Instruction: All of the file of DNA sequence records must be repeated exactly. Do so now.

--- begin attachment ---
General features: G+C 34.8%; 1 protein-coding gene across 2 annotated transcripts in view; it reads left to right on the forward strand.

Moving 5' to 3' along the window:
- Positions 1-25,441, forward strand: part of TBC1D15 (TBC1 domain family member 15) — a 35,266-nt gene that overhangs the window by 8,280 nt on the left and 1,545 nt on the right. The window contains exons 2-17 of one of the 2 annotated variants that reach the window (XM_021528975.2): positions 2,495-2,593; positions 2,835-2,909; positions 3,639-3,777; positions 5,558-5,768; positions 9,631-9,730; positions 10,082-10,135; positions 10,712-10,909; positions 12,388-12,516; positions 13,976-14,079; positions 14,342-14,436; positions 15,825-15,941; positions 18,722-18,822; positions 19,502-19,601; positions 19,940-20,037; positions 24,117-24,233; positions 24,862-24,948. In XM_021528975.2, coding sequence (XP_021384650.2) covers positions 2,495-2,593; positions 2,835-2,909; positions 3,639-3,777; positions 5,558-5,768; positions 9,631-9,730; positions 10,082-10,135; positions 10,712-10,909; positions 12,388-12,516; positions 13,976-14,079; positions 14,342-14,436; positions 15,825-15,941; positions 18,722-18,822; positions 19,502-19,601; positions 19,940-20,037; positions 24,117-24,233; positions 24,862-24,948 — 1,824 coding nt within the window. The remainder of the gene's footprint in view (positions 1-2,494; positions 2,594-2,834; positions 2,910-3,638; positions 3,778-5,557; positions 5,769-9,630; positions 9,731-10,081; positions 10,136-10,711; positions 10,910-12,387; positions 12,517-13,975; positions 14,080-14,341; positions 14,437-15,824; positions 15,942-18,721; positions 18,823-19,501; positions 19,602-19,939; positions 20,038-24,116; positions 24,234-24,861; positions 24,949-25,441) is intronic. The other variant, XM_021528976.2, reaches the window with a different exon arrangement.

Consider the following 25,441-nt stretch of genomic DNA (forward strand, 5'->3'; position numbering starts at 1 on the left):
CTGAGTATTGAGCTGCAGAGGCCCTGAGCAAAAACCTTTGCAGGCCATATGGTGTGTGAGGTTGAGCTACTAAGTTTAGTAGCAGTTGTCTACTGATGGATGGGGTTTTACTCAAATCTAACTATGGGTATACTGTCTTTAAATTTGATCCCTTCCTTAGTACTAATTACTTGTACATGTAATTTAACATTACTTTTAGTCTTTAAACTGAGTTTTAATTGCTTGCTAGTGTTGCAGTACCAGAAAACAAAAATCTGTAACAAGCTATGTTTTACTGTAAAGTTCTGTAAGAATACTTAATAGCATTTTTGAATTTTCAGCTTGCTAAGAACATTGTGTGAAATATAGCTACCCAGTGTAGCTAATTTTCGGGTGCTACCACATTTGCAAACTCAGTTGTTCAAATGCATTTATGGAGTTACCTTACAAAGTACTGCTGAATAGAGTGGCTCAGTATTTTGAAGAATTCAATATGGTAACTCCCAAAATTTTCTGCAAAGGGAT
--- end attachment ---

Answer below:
General features: G+C 34.8%; 1 protein-coding gene across 2 annotated transcripts in view; it reads left to right on the forward strand.

Moving 5' to 3' along the window:
- Positions 1-25,441, forward strand: part of TBC1D15 (TBC1 domain family member 15) — a 35,266-nt gene that overhangs the window by 8,280 nt on the left and 1,545 nt on the right. The window contains exons 2-17 of one of the 2 annotated variants that reach the window (XM_021528975.2): positions 2,495-2,593; positions 2,835-2,909; positions 3,639-3,777; positions 5,558-5,768; positions 9,631-9,730; positions 10,082-10,135; positions 10,712-10,909; positions 12,388-12,516; positions 13,976-14,079; positions 14,342-14,436; positions 15,825-15,941; positions 18,722-18,822; positions 19,502-19,601; positions 19,940-20,037; positions 24,117-24,233; positions 24,862-24,948. In XM_021528975.2, coding sequence (XP_021384650.2) covers positions 2,495-2,593; positions 2,835-2,909; positions 3,639-3,777; positions 5,558-5,768; positions 9,631-9,730; positions 10,082-10,135; positions 10,712-10,909; positions 12,388-12,516; positions 13,976-14,079; positions 14,342-14,436; positions 15,825-15,941; positions 18,722-18,822; positions 19,502-19,601; positions 19,940-20,037; positions 24,117-24,233; positions 24,862-24,948 — 1,824 coding nt within the window. The remainder of the gene's footprint in view (positions 1-2,494; positions 2,594-2,834; positions 2,910-3,638; positions 3,778-5,557; positions 5,769-9,630; positions 9,731-10,081; positions 10,136-10,711; positions 10,910-12,387; positions 12,517-13,975; positions 14,080-14,341; positions 14,437-15,824; positions 15,942-18,721; positions 18,823-19,501; positions 19,602-19,939; positions 20,038-24,116; positions 24,234-24,861; positions 24,949-25,441) is intronic. The other variant, XM_021528976.2, reaches the window with a different exon arrangement.

Consider the following 25,441-nt stretch of genomic DNA (forward strand, 5'->3'; position numbering starts at 1 on the left):
CTGAGTATTGAGCTGCAGAGGCCCTGAGCAAAAACCTTTGCAGGCCATATGGTGTGTGAGGTTGAGCTACTAAGTTTAGTAGCAGTTGTCTACTGATGGATGGGGTTTTACTCAAATCTAACTATGGGTATACTGTCTTTAAATTTGATCCCTTCCTTAGTACTAATTACTTGTACATGTAATTTAACATTACTTTTAGTCTTTAAACTGAGTTTTAATTGCTTGCTAGTGTTGCAGTACCAGAAAACAAAAATCTGTAACAAGCTATGTTTTACTGTAAAGTTCTGTAAGAATACTTAATAGCATTTTTGAATTTTCAGCTTGCTAAGAACATTGTGTGAAATATAGCTACCCAGTGTAGCTAATTTTCGGGTGCTACCACATTTGCAAACTCAGTTGTTCAAATGCATTTATGGAGTTACCTTACAAAGTACTGCTGAATAGAGTGGCTCAGTATTTTGAAGAATTCAATATGGTAACTCCCAAAATTTTCTGCAAAGGGAT